Using social media for your business: Twitter

Following the previous post where I started talking about the roles of social media, and Facebook in particular, it is now time to discuss its all-time rival: Twitter. Image

Twitter stands for quick, interested audience and real-time reactions

Twitter differs from Facebook in that it’s focused much more on interests than friendships. By this I mean that people can follow the updates of someone/a company they are interested in without being followed back. Also, Twitter is mostly based on text and links to articles or photos and the text is reduced to a maximum of 140 characters. But perhaps the most important is the use of hashtags, which groups together tweets with the same topic.

This is where companies can really benefit from Twitter as they can measure sentiment around the brand by the type of hashtags used in tweets related to it, but also identify more easily which tweets are saying something about the brand. Taking it a step further, companies can relate themselves to certain events or other brands by integrating hashtags in their own tweets. To give an example, a hotel in Edinburgh can tweet about the film festival and thus associate itself with the event and suggest to customers that they should stay there. Another very popular term in this case is real-time marketing, explained in more detail here. By using Twitter, companies can react much quicker to events in the real world than through any other social media channels, a famous and brilliant example being that of Oreos in the 2013 SuperBowl blackout. 

Where there are ups…

Another aspect that is most relevant to consider is that if customers want to complain about something, they will most likely do it on Twitter. As I said above, sentiment is very easily shared to large audiences using hashtags. And it appears that companies are now taking it seriously and employing people specifically to deal with complaints on this channel. As Lisa Bachelor so nicely puts it in this article, in this day and age 140 characters are worth 1000 words.

Using social media for your business: Facebook

ImageOne of my recent thoughts revolved around the different use of social media in a marketing context. While each website/agency/blogger offer their own guide as to what you should use when, I’ll add from my research and point to the best reasons suggested by others as well. Now, this is a topic worthy of a whole book, but I’ll try to keep it simple, short and sweet. For this, I’ll publish a series of posts, starting with Facebook in this one.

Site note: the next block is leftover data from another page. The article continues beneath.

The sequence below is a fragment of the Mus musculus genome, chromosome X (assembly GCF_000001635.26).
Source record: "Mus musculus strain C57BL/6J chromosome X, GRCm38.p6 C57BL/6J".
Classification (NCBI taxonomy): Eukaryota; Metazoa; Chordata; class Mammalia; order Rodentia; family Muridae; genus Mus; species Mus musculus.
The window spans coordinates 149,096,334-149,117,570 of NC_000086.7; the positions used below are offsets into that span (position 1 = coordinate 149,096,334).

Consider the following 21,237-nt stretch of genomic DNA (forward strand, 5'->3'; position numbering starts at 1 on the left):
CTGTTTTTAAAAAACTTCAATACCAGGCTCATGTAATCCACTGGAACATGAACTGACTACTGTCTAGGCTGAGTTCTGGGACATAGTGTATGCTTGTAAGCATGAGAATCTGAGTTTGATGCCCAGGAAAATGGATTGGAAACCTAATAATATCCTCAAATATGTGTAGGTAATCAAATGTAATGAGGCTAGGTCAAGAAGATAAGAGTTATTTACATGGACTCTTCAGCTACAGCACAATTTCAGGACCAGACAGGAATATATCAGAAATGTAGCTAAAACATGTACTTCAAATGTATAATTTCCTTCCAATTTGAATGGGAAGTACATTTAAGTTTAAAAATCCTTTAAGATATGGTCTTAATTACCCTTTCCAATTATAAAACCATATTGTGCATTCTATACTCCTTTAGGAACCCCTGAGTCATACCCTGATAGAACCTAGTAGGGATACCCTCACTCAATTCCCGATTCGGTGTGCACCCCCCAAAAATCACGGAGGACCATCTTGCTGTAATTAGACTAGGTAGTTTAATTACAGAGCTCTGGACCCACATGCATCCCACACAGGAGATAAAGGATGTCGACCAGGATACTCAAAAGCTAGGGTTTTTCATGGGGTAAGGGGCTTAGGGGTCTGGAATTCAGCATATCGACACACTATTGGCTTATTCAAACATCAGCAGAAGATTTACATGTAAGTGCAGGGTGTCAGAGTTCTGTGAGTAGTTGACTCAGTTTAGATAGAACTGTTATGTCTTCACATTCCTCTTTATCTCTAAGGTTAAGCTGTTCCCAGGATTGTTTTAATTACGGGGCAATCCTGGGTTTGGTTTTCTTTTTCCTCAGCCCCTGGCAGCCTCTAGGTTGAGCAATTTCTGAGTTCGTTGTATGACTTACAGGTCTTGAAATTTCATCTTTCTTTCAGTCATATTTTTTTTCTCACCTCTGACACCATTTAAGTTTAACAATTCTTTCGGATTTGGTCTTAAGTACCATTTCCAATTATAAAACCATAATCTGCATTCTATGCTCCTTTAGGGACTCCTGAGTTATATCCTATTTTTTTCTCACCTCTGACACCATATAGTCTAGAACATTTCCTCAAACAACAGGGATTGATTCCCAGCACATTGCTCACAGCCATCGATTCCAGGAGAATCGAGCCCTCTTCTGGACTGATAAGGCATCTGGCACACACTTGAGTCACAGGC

A few things which you should be aware of beforehand are engagement and purpose. One of the words most used when talking about social media is ‘engagement’ which could be roughly equated with a reaction from the reader. A high rate of engagement is obviously something to strive for. During my research, a very interesting aspect has been pointed out: the 1-9-90 rule. This rule states that 1% of your readers/followers will actually create content for you, 9% will comment or share and the rest  of 90% are only lurking around pulling content without any immediate reaction. Secondly, a very interesting theory from the Head of Media at RAPP explained that traditional advertising and online paid advertising are the factors that draw the attention of customers, after which they react by conducting own research in the social space before making the decision to purchase or not. How many times haven’t you heard about a new product and then checked with your friends if it’s any good? 

Facebook stands for leisure, fun and many-to-many

As most of us use Facebook as a procrastination tool to see Lizzy’s new baby photos or to track David in his post-university Euro-trip, the content companies publish on Facebook should be fun, easy to read (no elaborate substances to discussed) and involve some sort of emotion or provoke a reaction. But companies should be aware that Facebook is very difficult control and that once you’ve provoked a reaction, it can go either way as customers voice their opinions. You should always be ready to reply whatever that reaction is. If you’d like to read more about the types of customers on social platforms, click here.

I would also call it a many-to-many tool, more so than others, not by virtue of its easy sharing capabilities but because comments can turn into full-blown conversations and irrespective of the company’s desire to interfere, the sheer amount of comments sometimes give the conversation its own turn.

The type of content published can be explained in more words, but it should include a catchy picture or video to invoke immediate action from the viewer. A link to a different site would also work quite well in this case.

In terms of the social research stage pointed above, customers can get opinions and reviews directly from their social community but this is limited to the number of friends one has. Of course, there is the alternative of going on a specific product page on Facebook, but considering the people who engage there are the ones who have previously ‘liked’ the product, the information you get will tend to be biased.

For a brief explanation of twitter, follow this space for the next post.